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The Great War (1914-1918) Forum

German POWs in UK


Guest Pete Wood
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I know that some German POWs had quarters in the stables at Newbury Race Course.

Were there many other camps in the UK, and did the officers have separate camps?

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Guest peter johnson

There is a small booklet in print from i believe Naval & Military Press, that gives a list of the internment camps. Officers did have their own ie; Colsterdale near Masham, N, Yorks.

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Some time ago I read an account of a German officer escaping from the camp at Colsterdale and was recaptured at the railway station at Masham.

Anyone else heard or read of this story?

The book was a collection of escape stories, the name of which has escaped me!

Roger (Near Masham North Yorks)

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I've read about a camp for German officers at Donington Hall, Leicestershire. The money the Government spent on buying and adapting the premises was the subject of some controversy in the press in 1915 - "our boys are living in tents but we're putting our enemies up in luxury...", that sort of thing.

Jim

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Dare I suggest this may be another research area for forum members. I have a note from a Coventry newspaper that a young local girl was brought before the magistrates court for making contact with a German who was in a camp on the Radford Rd which was then a semi-rural community on the outskirts of the city. Unfortunately it was not made clear whether this was an interment camp or a POW camp.

Worth a shot perhaps?

Terry Reeves

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German POWs in Britain 1914-1918 (The Prisoners. 1914-1918)

By October 1918 in mainland Britain there were 250,000 German POWs in POW Camps.

492 Camps are recorded as being in England,25 in Scotland and one in the Channel Islands.

Interestingly the POW Camp at Oldcastle, County Meath in Ireland was shutdown on the onset of the Irish domestic problems from the point of being considered a security risk.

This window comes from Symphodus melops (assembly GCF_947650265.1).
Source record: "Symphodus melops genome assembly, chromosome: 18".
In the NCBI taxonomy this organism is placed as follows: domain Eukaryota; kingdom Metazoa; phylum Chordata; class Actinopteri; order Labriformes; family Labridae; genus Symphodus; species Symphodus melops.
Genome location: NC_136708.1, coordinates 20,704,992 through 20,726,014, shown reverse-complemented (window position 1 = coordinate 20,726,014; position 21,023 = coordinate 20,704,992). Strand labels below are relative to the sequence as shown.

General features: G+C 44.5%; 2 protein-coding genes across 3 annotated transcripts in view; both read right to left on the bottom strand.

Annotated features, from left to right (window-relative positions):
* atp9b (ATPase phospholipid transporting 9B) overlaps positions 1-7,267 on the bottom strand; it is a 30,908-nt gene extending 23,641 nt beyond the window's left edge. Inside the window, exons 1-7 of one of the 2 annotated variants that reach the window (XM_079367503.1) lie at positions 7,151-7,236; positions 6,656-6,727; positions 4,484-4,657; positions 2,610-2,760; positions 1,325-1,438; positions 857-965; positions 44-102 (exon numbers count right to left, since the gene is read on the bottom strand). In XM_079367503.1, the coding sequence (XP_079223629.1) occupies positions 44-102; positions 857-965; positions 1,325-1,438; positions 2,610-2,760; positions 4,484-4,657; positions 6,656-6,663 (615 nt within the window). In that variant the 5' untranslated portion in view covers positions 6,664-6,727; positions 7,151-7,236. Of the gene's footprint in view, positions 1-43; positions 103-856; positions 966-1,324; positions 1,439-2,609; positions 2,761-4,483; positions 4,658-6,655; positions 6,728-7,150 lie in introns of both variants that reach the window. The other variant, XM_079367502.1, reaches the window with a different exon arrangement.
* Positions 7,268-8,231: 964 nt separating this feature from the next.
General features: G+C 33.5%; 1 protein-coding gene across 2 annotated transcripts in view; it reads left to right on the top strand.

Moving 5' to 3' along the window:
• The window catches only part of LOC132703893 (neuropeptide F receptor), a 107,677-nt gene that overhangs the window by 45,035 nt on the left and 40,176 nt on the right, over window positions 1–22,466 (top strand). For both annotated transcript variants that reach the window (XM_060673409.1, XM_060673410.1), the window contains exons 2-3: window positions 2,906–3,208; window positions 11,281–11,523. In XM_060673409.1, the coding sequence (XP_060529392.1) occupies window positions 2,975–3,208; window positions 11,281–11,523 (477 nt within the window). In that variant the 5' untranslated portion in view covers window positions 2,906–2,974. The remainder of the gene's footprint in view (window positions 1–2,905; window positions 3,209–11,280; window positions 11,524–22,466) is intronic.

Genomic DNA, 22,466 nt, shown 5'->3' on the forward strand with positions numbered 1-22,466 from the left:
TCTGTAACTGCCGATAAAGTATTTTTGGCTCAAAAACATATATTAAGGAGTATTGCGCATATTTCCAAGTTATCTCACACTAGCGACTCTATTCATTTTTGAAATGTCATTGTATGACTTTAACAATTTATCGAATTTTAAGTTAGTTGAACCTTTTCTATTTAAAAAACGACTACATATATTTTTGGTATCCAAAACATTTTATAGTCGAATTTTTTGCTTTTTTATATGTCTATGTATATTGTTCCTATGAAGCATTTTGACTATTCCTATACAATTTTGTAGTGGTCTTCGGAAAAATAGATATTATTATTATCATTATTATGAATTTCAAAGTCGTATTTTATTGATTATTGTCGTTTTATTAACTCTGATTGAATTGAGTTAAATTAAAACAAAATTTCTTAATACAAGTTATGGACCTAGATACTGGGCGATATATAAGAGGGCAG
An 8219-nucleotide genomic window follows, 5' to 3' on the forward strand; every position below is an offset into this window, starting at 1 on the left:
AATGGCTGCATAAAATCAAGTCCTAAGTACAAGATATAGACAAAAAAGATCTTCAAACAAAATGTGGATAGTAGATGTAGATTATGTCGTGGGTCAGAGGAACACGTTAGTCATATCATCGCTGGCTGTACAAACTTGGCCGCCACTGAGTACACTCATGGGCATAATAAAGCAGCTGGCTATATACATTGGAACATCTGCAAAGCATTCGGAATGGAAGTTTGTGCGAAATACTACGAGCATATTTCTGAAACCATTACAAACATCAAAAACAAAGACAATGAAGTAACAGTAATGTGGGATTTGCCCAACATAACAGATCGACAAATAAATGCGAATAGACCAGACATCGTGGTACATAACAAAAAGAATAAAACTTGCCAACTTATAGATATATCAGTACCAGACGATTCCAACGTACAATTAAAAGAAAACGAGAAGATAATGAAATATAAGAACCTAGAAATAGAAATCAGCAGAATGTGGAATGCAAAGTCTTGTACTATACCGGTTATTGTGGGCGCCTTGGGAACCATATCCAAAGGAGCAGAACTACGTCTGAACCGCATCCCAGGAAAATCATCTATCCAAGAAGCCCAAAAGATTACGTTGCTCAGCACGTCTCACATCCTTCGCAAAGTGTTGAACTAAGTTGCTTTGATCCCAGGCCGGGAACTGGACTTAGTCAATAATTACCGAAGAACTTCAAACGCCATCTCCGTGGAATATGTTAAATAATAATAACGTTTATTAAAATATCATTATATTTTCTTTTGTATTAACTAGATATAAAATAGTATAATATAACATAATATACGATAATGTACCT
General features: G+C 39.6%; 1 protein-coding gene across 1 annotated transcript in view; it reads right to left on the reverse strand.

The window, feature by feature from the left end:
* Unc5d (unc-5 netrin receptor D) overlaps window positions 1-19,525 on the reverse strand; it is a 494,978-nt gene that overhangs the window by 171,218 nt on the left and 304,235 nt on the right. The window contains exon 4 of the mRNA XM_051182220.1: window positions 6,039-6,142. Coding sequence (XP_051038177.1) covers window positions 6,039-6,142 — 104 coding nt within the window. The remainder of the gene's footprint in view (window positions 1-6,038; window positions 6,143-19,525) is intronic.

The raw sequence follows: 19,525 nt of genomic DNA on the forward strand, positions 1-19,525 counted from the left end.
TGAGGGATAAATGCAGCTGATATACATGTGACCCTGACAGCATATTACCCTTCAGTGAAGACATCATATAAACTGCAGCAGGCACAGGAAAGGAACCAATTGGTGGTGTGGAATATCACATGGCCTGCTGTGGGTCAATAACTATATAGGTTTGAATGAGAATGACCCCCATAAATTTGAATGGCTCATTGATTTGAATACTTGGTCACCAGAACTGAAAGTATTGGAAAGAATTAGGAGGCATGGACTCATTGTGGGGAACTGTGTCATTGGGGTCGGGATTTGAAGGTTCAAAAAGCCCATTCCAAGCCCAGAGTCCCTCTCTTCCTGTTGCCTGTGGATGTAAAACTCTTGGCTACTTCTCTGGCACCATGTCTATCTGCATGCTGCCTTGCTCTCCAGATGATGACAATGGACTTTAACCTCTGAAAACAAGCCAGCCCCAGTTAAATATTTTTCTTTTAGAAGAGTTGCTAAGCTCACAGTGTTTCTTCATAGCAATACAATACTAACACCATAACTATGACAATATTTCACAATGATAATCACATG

There were also 35 special hospitals created to tender the enemy sick and wounded.

A few years ago there was an item in the Yorkshire Post which related ,I think I am correct, the flight of the Hindenburg over the Leeds area. (It would be early 1937. I remember seeing it as a child and being told by my mother that it was "the German Airship".)The report went on that the airship had thought to have dropped wreaths on the graves of Great War German POWs at Keighley (North West of Leeds).From this it would appear that there was a German POW Camp in the Keighley area.The German dead were reinterred at Cannock Chase when this post WW2 Military Cemetery was created.

Regards

Frank East

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Not about camps as such. Taken from a 1916 newspaper.

Prisoners for the land

The Daily News says the War Office is making the arrangements for the employment of German prisoners on the land.It has assigned 75 men for each Engish County. They are to be located at some central position where they can be dealt with under barrack conditions, and will be at the disposal of the Executive Committees of The War Agricultural Committees which have been given powers under the Board of Agriculture to use them to the best advantage. A certain block number of prisoners have also been assigned for Wales. German prisoners will also work on the land in Scotland . In this case the men will be controlled by the Scottish Department which has also set up a food production branch.

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There was a POW camp at Holyport near Maidenhead. A local pub, called 'The Eagle' was cheered by the POWs every time they marched past, because the eagle on the sign looked like the Imperial German eagle. The pub consequently changed its name to 'The Belgian Arms', and is still there today.

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